Wednesday, February 28, 2007

The Ballad of Cable Hogue (Sam Peckinpah, 1970)

The Ballad of Cable Hogue is lovely, despite the fast-forward comedy action, and the fact that I can't believe anyone, no matter how hard up for sex, would allow David Warner to mash their breasts. But Robards gives a beautiful performance and I think Peckinpah comes closer to pulling off an autumnal Shakespearean comedy as done by Robert Altman than I would have thought possible.

And Stella Stevens is wonderful; she's not just beautiful, but a complex, yearning woman with her own priorities and sensibilities. In a DVD interview she tells us that her greatest challenge in the role was figuring out why she falls in love with Cable; she finally decides to call it one of those "mysteries of life." I think it's her seeing how Cable, first attracted to her magnificent pair of breasts as any red-blooded male would be, gradually finds himself falling for the person behind those breasts, and she can't help but respond to his emerging awareness.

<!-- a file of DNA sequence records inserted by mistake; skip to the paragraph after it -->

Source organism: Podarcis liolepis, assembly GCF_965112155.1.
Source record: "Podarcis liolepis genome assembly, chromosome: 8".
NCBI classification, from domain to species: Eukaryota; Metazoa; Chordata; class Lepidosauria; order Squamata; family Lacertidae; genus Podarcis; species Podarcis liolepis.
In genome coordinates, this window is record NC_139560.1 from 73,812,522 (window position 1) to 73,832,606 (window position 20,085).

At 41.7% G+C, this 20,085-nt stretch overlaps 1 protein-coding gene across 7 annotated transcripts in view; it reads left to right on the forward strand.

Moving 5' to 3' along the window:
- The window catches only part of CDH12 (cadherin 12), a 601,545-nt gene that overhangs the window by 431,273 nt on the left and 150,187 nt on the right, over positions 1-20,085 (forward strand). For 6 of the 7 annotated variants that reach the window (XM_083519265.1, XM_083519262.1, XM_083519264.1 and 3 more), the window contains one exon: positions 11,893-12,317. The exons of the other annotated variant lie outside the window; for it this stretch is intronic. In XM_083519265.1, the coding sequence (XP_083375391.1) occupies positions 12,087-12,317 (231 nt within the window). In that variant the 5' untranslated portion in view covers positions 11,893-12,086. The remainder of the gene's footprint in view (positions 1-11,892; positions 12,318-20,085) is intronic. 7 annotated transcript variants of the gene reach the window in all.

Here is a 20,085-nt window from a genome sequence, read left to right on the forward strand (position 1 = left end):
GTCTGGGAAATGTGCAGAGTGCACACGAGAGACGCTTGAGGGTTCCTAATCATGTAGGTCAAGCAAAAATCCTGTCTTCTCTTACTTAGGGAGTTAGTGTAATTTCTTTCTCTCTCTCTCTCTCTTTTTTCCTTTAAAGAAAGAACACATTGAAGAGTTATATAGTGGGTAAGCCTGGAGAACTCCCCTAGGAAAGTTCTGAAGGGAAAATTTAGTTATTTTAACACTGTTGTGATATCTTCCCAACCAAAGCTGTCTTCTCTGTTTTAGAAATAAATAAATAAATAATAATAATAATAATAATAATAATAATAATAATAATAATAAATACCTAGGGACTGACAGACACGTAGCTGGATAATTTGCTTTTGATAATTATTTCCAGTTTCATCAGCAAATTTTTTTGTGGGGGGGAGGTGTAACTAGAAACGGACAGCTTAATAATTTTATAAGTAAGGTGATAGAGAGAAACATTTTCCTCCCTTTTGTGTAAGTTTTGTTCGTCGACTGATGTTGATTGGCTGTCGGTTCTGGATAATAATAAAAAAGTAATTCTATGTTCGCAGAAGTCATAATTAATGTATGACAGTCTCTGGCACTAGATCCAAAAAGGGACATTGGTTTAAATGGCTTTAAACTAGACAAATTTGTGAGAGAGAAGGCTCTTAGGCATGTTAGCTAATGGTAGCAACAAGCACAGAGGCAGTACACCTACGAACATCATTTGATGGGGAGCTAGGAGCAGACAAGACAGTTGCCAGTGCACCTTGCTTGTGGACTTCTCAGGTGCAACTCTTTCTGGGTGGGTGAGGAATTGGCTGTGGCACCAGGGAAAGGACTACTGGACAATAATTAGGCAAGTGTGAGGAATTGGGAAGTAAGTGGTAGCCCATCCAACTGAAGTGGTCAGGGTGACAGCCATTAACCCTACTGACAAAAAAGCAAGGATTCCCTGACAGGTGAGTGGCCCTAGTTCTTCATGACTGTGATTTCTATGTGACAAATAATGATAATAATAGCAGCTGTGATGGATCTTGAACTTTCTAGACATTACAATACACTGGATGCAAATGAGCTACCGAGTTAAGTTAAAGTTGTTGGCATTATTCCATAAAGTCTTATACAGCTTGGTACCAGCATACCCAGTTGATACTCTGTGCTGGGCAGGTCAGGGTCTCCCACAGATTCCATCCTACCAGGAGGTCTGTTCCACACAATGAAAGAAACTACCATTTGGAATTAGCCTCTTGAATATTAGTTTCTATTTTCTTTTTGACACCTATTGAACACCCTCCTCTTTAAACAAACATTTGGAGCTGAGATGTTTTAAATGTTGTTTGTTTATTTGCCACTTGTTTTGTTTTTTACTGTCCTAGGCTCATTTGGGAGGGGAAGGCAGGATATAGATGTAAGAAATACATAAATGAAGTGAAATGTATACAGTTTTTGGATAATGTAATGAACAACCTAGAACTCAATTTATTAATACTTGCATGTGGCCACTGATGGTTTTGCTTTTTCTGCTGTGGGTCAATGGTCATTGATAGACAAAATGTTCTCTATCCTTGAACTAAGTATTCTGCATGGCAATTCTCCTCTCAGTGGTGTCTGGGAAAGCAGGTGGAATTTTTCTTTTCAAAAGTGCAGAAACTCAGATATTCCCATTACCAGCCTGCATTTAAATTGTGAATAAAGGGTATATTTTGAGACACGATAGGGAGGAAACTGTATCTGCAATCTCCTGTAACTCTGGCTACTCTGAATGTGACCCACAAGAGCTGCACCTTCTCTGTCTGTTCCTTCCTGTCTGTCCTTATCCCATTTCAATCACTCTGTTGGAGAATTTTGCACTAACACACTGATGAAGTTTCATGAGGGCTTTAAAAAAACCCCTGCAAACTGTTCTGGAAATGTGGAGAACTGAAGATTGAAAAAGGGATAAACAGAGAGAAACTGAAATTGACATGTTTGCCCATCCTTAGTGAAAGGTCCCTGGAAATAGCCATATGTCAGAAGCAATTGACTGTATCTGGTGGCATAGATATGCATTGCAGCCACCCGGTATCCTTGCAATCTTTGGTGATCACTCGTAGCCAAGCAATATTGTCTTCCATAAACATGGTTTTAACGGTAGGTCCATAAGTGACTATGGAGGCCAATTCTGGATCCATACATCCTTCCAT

All that said, there's something to be said about Stevens nude. The sight of her backside gleaming with soapy water in the middle of the desert isn't just erotic, it's a glimpse of the impossible, a fabulous mirage. One of her other anecdotes was of how she promised herself after Cable Hogue that she and Peckinpah would work again, and she talked to Steve McQueen about doing The Getaway, whereupon McQueen told her that he saw her as competition. I can only imagine what The Getaway would have been like with McQeen and Stevens as the couple instead of cardboard cipher Ali McGraw; what's more, Stevens might have helped Peckinpah give a damn about the film, too.

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